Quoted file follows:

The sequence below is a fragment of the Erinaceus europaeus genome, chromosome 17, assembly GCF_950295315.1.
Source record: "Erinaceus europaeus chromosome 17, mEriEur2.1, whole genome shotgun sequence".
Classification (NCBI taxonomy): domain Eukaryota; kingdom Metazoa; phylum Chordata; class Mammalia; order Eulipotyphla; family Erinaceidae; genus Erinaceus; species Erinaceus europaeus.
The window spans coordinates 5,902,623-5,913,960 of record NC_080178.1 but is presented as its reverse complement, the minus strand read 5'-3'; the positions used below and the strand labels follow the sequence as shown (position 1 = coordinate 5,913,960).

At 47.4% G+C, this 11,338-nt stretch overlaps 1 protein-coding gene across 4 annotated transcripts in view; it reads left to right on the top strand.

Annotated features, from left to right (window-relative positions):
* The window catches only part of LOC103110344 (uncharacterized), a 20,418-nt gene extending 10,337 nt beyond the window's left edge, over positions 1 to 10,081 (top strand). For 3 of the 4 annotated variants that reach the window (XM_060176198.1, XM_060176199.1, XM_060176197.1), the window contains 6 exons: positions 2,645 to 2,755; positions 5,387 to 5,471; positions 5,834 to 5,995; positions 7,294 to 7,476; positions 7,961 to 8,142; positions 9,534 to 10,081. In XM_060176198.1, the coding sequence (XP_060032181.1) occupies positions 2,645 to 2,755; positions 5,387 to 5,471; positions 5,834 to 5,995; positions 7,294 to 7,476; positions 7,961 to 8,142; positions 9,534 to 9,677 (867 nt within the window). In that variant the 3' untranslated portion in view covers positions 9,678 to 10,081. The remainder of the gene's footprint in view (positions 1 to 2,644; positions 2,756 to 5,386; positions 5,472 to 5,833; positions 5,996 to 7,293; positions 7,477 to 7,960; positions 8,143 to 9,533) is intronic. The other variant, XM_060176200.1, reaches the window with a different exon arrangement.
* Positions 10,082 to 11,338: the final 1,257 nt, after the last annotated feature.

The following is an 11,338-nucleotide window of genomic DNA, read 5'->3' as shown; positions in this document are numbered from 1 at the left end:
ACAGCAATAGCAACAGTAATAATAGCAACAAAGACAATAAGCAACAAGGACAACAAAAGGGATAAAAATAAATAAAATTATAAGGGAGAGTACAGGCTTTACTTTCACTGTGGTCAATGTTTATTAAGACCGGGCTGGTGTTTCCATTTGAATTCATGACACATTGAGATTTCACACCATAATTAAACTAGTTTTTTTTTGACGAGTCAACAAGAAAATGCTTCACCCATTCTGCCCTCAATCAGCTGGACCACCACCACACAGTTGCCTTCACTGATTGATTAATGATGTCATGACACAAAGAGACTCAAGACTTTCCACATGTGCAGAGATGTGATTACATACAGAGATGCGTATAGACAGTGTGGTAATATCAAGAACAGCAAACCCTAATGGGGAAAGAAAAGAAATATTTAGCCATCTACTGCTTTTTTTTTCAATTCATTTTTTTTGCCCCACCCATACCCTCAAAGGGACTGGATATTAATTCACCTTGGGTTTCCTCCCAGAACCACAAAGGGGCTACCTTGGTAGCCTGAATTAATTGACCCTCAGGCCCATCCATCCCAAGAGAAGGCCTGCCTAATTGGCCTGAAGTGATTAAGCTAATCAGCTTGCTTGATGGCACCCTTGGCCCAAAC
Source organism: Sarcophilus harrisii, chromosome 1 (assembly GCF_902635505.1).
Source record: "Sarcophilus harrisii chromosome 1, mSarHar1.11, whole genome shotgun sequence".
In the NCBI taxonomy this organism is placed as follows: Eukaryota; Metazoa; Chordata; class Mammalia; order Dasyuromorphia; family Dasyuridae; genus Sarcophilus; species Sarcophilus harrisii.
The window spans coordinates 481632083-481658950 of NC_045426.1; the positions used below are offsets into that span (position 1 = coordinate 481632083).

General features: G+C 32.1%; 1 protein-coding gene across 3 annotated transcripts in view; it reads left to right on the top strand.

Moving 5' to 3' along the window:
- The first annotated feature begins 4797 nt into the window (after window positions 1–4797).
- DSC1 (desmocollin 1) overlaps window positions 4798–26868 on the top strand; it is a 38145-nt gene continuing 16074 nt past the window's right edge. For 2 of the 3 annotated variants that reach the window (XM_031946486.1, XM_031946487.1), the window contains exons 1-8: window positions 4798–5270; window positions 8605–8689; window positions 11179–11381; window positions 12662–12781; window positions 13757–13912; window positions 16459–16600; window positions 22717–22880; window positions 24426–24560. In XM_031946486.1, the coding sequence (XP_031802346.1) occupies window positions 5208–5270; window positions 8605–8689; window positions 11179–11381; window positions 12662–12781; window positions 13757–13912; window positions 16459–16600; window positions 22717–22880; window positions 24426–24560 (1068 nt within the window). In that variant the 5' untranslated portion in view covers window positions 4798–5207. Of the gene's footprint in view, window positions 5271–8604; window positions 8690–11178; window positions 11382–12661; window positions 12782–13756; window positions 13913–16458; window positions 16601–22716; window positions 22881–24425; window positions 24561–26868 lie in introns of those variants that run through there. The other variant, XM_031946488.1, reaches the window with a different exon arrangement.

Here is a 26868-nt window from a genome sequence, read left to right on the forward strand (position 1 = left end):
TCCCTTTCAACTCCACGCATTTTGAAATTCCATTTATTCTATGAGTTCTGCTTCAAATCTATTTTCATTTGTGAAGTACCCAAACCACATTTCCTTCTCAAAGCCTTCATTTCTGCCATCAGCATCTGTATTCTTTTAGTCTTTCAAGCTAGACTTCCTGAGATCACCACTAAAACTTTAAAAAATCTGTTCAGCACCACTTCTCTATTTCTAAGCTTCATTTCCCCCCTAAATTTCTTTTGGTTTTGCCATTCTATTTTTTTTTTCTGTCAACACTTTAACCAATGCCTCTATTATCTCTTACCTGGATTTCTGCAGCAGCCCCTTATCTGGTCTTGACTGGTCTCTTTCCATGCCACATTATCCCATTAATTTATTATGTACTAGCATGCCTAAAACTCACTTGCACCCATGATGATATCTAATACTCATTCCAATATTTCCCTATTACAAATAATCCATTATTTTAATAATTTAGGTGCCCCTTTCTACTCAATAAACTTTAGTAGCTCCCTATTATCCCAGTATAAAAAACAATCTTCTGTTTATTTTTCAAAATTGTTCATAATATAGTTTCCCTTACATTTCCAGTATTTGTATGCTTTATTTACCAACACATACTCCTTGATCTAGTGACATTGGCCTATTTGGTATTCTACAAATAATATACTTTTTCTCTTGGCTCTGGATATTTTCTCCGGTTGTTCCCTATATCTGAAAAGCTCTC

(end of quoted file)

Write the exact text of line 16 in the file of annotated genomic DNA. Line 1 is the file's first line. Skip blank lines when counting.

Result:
Moving 5' to 3' along the window: